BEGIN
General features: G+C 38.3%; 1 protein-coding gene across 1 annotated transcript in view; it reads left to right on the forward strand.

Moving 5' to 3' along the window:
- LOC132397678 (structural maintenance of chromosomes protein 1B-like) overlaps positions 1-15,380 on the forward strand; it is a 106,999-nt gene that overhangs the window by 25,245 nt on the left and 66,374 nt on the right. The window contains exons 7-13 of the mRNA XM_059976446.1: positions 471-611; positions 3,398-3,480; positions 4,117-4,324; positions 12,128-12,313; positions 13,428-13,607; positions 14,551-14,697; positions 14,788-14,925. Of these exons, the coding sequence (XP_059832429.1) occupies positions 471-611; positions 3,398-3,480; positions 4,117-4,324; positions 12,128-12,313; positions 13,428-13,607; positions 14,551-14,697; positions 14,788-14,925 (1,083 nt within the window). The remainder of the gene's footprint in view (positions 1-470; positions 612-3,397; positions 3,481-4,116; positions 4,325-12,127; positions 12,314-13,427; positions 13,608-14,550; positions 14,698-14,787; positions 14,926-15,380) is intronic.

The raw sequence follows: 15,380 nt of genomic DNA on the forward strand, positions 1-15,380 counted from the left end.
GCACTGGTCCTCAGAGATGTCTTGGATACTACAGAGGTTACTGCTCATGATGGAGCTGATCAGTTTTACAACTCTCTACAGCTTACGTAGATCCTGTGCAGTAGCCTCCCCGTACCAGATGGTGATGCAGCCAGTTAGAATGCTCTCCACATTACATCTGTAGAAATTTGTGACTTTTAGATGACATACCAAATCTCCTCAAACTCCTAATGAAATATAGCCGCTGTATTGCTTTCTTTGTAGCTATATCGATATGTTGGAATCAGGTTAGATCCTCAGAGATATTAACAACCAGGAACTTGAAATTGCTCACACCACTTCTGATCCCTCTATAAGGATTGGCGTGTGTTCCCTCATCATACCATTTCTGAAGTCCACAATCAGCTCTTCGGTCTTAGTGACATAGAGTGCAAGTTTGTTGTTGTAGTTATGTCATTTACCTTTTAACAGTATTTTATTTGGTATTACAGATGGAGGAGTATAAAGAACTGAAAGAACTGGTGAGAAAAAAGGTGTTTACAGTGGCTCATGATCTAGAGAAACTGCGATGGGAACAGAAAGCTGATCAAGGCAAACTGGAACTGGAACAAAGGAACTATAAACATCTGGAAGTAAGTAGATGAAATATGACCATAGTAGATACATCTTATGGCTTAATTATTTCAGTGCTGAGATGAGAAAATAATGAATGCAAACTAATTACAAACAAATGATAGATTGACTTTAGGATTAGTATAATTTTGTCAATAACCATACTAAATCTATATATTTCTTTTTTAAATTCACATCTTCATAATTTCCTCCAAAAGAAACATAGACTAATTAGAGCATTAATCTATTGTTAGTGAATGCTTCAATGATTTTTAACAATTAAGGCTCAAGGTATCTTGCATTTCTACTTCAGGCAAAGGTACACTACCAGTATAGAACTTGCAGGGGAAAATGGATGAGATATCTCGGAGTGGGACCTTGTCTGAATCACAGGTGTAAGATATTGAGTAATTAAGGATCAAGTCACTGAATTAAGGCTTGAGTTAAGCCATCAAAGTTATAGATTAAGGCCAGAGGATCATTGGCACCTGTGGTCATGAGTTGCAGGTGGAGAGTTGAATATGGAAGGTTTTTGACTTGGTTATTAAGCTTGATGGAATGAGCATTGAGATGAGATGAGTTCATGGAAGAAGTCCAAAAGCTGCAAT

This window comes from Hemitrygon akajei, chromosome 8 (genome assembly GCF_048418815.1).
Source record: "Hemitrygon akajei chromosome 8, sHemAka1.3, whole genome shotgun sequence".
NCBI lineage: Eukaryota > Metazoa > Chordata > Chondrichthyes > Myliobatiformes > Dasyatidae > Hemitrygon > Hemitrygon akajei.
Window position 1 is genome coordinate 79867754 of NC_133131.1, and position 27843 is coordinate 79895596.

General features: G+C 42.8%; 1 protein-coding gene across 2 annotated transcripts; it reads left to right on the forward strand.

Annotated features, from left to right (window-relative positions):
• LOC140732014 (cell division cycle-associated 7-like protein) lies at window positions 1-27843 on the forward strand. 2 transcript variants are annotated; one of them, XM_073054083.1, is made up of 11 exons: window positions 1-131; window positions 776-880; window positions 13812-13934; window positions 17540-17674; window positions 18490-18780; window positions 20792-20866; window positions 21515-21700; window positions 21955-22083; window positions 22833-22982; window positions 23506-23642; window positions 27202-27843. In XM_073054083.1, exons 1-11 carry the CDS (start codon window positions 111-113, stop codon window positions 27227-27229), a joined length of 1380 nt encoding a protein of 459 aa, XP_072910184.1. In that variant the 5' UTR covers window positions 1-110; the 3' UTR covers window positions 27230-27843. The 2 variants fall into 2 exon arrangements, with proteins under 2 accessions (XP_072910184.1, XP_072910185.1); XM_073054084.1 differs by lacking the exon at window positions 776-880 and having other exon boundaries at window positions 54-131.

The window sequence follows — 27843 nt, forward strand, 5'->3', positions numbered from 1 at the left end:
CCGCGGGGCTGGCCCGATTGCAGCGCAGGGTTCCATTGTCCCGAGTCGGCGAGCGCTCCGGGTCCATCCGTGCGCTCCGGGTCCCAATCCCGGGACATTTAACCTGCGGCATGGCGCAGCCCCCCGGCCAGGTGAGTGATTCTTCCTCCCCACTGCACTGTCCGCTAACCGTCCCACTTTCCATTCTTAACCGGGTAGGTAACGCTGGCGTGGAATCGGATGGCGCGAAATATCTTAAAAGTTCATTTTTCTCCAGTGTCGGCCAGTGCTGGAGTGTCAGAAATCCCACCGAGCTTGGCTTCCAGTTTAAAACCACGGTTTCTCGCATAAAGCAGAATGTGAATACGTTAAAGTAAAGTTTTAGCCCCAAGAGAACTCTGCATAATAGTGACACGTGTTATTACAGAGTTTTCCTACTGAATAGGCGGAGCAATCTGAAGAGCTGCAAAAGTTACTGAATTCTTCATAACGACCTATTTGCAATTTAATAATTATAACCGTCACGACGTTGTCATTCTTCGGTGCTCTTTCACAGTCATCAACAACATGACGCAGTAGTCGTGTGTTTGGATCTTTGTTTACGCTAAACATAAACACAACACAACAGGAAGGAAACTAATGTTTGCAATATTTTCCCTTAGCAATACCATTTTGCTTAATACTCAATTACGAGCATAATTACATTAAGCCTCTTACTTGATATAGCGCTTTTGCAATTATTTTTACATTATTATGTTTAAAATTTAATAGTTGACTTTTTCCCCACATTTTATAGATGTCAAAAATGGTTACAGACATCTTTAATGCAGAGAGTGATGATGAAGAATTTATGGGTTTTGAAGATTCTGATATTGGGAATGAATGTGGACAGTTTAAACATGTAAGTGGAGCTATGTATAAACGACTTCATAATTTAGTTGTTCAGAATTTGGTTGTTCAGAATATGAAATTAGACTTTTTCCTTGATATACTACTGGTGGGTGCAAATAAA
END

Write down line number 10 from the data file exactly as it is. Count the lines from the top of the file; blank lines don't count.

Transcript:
General features: G+C 42.8%; 1 protein-coding gene across 2 annotated transcripts; it reads left to right on the forward strand.